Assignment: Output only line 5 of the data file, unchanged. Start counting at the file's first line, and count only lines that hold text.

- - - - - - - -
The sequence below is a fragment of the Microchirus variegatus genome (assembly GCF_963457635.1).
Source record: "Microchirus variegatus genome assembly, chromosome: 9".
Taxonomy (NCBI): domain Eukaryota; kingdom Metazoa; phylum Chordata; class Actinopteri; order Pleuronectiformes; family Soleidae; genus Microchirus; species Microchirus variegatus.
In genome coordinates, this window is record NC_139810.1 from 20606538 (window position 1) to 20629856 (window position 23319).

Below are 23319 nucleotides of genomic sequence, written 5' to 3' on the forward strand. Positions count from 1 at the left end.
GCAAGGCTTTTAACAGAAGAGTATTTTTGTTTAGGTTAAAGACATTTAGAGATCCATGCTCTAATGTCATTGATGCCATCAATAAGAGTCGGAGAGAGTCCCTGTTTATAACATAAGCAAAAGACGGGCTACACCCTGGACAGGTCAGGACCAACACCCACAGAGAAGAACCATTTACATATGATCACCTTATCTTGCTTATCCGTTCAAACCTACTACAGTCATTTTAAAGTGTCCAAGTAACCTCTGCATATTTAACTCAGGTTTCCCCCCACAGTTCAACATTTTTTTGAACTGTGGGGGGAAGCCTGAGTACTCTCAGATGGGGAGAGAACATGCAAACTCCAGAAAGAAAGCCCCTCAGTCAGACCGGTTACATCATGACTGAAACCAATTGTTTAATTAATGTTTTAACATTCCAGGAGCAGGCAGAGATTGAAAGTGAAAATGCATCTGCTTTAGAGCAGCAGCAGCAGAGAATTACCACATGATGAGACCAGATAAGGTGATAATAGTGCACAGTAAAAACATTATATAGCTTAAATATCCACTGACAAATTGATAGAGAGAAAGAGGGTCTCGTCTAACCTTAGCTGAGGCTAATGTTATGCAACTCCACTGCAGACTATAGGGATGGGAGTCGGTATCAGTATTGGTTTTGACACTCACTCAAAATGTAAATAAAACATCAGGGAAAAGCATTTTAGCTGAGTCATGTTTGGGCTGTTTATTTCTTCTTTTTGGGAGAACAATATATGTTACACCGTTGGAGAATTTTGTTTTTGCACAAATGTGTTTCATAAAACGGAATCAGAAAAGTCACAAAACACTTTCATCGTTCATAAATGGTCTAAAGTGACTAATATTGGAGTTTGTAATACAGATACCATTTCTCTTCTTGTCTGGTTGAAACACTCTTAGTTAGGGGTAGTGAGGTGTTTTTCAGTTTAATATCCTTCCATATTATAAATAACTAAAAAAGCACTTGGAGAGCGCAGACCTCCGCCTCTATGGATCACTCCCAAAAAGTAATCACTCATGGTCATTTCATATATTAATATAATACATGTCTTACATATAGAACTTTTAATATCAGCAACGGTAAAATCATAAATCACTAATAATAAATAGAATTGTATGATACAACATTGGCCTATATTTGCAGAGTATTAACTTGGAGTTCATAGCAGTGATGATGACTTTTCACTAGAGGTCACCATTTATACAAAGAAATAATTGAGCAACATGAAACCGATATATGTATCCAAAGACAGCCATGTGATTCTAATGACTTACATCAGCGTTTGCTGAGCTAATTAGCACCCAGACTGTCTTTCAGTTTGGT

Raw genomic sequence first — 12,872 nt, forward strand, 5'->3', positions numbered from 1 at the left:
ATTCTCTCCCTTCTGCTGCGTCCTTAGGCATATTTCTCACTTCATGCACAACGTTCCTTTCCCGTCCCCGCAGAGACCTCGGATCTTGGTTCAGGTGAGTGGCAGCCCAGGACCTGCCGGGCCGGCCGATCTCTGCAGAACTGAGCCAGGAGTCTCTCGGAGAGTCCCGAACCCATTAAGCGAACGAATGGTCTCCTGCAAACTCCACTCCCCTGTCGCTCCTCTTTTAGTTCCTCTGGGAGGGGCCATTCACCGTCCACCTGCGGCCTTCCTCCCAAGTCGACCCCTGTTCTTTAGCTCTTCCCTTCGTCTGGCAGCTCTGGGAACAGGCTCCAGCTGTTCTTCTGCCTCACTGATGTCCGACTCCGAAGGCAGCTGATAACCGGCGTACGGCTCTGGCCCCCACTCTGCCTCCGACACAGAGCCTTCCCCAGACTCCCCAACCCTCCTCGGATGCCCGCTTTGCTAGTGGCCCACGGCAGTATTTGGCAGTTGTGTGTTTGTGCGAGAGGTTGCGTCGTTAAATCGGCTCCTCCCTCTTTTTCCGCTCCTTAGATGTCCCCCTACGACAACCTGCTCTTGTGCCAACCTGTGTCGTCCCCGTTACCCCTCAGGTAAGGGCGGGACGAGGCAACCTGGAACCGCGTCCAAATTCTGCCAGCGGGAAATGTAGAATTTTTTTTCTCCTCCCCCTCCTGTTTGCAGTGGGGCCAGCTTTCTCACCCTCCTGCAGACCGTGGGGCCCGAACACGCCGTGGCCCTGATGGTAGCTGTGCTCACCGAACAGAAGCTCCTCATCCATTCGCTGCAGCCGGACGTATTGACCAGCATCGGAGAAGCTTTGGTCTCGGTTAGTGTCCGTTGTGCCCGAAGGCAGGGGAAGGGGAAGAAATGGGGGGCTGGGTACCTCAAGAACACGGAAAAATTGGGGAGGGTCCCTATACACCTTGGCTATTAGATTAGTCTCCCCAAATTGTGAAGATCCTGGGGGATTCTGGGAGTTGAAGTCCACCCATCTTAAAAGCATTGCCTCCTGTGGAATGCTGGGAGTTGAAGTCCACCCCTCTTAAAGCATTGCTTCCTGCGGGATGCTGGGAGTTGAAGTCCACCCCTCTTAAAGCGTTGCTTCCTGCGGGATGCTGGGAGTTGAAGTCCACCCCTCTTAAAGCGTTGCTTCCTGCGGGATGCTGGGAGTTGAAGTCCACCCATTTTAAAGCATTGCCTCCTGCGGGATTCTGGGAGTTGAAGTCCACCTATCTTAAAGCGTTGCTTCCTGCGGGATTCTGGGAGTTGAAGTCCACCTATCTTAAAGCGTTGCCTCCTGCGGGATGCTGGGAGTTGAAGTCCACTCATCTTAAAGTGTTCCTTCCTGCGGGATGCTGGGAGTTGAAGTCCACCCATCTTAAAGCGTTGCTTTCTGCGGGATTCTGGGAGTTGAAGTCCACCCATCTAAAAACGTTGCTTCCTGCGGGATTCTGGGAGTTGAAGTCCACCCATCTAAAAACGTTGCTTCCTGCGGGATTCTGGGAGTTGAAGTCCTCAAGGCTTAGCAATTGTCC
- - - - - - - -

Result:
Below are 23319 nucleotides of genomic sequence, written 5' to 3' on the forward strand. Positions count from 1 at the left end.